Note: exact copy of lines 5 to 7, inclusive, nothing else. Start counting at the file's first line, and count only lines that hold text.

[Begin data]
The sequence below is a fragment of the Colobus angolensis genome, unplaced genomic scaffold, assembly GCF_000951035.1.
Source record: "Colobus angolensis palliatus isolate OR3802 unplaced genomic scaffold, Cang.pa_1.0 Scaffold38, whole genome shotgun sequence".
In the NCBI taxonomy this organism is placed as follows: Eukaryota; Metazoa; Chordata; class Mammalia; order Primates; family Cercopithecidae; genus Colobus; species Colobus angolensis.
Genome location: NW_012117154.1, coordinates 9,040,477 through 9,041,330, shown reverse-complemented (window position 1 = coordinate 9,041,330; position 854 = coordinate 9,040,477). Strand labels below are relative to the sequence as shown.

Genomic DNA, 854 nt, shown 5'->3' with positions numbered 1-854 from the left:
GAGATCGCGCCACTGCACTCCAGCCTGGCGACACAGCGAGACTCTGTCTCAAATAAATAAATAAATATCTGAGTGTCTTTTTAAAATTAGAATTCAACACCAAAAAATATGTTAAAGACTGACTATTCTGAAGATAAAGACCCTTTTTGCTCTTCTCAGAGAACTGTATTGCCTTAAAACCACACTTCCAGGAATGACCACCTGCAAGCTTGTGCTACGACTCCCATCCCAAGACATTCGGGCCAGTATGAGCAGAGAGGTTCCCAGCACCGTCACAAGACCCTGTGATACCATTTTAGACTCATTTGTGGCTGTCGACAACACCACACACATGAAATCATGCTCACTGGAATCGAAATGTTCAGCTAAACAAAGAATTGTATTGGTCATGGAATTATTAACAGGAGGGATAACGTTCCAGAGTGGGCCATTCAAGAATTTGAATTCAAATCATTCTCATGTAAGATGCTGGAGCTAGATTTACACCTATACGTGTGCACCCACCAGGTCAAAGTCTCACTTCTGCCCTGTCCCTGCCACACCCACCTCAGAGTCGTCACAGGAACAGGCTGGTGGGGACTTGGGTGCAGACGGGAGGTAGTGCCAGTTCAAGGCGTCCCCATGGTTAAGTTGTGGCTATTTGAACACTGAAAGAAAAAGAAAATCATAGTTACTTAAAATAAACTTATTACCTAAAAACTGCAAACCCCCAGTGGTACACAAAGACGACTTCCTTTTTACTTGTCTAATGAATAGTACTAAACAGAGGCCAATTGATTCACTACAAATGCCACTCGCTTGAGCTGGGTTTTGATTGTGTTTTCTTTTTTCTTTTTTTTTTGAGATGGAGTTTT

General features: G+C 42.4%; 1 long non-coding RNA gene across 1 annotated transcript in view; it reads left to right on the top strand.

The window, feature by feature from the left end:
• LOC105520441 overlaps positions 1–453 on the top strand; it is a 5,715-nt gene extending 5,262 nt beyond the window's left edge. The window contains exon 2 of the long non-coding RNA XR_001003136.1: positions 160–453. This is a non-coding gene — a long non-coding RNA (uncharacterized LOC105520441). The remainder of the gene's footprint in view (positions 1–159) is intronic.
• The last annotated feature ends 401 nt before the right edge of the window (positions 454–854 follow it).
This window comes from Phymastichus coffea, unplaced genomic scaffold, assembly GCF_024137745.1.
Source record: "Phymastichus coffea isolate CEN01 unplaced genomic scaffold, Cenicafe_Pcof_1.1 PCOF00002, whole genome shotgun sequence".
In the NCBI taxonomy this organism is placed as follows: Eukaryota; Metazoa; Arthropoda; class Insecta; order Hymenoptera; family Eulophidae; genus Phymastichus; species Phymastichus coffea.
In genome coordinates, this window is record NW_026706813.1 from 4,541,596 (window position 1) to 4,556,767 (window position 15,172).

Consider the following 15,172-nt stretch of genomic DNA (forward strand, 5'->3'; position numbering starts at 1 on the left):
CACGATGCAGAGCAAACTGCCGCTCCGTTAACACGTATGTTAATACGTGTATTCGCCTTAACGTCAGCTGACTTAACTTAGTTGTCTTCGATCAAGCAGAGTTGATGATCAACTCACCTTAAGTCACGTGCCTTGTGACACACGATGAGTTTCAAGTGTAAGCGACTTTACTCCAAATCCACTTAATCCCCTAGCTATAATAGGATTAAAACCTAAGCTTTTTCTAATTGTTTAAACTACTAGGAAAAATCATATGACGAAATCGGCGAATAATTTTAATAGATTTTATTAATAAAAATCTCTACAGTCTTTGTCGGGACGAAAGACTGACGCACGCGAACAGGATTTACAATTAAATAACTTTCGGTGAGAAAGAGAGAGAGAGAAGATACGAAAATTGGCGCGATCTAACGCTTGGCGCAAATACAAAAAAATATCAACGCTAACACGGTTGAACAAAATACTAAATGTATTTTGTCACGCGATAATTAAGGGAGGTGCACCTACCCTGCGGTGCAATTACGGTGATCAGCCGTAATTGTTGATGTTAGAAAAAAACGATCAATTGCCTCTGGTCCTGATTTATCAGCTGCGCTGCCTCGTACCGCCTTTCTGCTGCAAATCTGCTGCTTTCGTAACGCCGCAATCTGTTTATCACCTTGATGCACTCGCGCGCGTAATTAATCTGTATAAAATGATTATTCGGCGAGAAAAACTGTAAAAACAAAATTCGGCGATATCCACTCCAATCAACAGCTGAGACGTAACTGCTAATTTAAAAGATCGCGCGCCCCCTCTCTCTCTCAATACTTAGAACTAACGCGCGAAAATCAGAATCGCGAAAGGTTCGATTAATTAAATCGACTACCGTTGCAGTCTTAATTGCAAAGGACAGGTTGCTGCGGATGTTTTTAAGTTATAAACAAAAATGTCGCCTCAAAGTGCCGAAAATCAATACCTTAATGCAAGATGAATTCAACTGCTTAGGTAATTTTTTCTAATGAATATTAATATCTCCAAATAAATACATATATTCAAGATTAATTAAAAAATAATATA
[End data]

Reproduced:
Genomic DNA, 854 nt, shown 5'->3' with positions numbered 1-854 from the left:
GAGATCGCGCCACTGCACTCCAGCCTGGCGACACAGCGAGACTCTGTCTCAAATAAATAAATAAATATCTGAGTGTCTTTTTAAAATTAGAATTCAACACCAAAAAATATGTTAAAGACTGACTATTCTGAAGATAAAGACCCTTTTTGCTCTTCTCAGAGAACTGTATTGCCTTAAAACCACACTTCCAGGAATGACCACCTGCAAGCTTGTGCTACGACTCCCATCCCAAGACATTCGGGCCAGTATGAGCAGAGAGGTTCCCAGCACCGTCACAAGACCCTGTGATACCATTTTAGACTCATTTGTGGCTGTCGACAACACCACACACATGAAATCATGCTCACTGGAATCGAAATGTTCAGCTAAACAAAGAATTGTATTGGTCATGGAATTATTAACAGGAGGGATAACGTTCCAGAGTGGGCCATTCAAGAATTTGAATTCAAATCATTCTCATGTAAGATGCTGGAGCTAGATTTACACCTATACGTGTGCACCCACCAGGTCAAAGTCTCACTTCTGCCCTGTCCCTGCCACACCCACCTCAGAGTCGTCACAGGAACAGGCTGGTGGGGACTTGGGTGCAGACGGGAGGTAGTGCCAGTTCAAGGCGTCCCCATGGTTAAGTTGTGGCTATTTGAACACTGAAAGAAAAAGAAAATCATAGTTACTTAAAATAAACTTATTACCTAAAAACTGCAAACCCCCAGTGGTACACAAAGACGACTTCCTTTTTACTTGTCTAATGAATAGTACTAAACAGAGGCCAATTGATTCACTACAAATGCCACTCGCTTGAGCTGGGTTTTGATTGTGTTTTCTTTTTTCTTTTTTTTTTGAGATGGAGTTTT

General features: G+C 42.4%; 1 long non-coding RNA gene across 1 annotated transcript in view; it reads left to right on the top strand.